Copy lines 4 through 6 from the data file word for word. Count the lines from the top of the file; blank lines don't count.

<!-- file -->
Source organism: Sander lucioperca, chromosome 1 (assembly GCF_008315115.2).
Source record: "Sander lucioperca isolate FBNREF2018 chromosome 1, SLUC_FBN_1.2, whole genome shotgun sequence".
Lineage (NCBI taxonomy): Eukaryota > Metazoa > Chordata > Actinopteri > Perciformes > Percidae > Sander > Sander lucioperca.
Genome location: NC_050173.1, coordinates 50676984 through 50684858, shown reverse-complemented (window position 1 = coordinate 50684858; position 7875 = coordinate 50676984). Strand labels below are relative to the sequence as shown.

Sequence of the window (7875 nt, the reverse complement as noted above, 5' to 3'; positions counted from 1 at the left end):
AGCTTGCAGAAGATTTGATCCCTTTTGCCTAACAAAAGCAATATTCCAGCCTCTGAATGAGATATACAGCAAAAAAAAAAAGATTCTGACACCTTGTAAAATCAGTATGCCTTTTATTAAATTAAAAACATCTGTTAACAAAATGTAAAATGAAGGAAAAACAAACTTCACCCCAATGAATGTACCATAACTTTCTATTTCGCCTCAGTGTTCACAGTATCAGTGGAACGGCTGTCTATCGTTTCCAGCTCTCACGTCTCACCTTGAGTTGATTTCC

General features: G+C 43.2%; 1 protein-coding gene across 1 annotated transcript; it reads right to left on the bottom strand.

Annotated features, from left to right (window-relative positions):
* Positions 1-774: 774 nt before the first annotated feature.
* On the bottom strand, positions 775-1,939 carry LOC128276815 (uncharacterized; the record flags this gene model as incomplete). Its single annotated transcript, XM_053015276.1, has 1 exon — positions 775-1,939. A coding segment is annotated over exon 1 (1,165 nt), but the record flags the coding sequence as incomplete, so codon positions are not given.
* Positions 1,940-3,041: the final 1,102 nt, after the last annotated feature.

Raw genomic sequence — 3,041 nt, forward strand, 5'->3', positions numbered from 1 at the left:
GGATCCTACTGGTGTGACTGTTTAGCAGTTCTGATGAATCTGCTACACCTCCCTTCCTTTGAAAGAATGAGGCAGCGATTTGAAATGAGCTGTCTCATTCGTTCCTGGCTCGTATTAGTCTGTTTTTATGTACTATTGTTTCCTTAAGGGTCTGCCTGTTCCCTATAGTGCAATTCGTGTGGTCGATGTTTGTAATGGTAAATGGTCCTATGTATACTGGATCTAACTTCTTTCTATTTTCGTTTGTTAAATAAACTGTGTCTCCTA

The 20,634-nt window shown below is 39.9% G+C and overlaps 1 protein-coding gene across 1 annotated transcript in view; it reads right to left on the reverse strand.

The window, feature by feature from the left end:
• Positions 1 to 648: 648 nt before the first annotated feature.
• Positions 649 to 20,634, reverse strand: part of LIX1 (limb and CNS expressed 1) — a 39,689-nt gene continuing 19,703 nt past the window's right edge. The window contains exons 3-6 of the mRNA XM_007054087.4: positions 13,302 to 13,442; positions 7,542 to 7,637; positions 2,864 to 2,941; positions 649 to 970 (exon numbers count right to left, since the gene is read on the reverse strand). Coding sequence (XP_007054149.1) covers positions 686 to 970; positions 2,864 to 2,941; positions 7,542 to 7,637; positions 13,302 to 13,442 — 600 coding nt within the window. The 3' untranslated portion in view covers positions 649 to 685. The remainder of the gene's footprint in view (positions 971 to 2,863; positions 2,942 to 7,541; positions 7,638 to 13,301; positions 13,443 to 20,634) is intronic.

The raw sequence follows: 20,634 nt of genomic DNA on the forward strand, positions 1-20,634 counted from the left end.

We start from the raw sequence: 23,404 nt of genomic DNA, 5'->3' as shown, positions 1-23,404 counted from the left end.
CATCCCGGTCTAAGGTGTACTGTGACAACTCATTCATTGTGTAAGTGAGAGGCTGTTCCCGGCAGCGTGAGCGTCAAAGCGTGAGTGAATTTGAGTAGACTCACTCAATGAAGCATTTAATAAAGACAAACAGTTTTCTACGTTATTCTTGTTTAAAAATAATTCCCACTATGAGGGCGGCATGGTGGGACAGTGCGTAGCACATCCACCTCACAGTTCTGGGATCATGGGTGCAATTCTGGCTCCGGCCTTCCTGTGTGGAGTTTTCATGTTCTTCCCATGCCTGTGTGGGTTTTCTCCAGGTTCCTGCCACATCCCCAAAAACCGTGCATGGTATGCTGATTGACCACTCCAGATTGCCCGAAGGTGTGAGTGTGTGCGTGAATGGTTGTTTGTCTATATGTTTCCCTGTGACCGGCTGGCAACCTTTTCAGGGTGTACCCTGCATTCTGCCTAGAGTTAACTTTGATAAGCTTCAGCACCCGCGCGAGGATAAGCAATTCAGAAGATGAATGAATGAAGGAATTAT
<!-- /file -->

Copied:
Genome location: NC_050173.1, coordinates 50676984 through 50684858, shown reverse-complemented (window position 1 = coordinate 50684858; position 7875 = coordinate 50676984). Strand labels below are relative to the sequence as shown.

Sequence of the window (7875 nt, the reverse complement as noted above, 5' to 3'; positions counted from 1 at the left end):
AGCTTGCAGAAGATTTGATCCCTTTTGCCTAACAAAAGCAATATTCCAGCCTCTGAATGAGATATACAGCAAAAAAAAAAAGATTCTGACACCTTGTAAAATCAGTATGCCTTTTATTAAATTAAAAACATCTGTTAACAAAATGTAAAATGAAGGAAAAACAAACTTCACCCCAATGAATGTACCATAACTTTCTATTTCGCCTCAGTGTTCACAGTATCAGTGGAACGGCTGTCTATCGTTTCCAGCTCTCACGTCTCACCTTGAGTTGATTTCC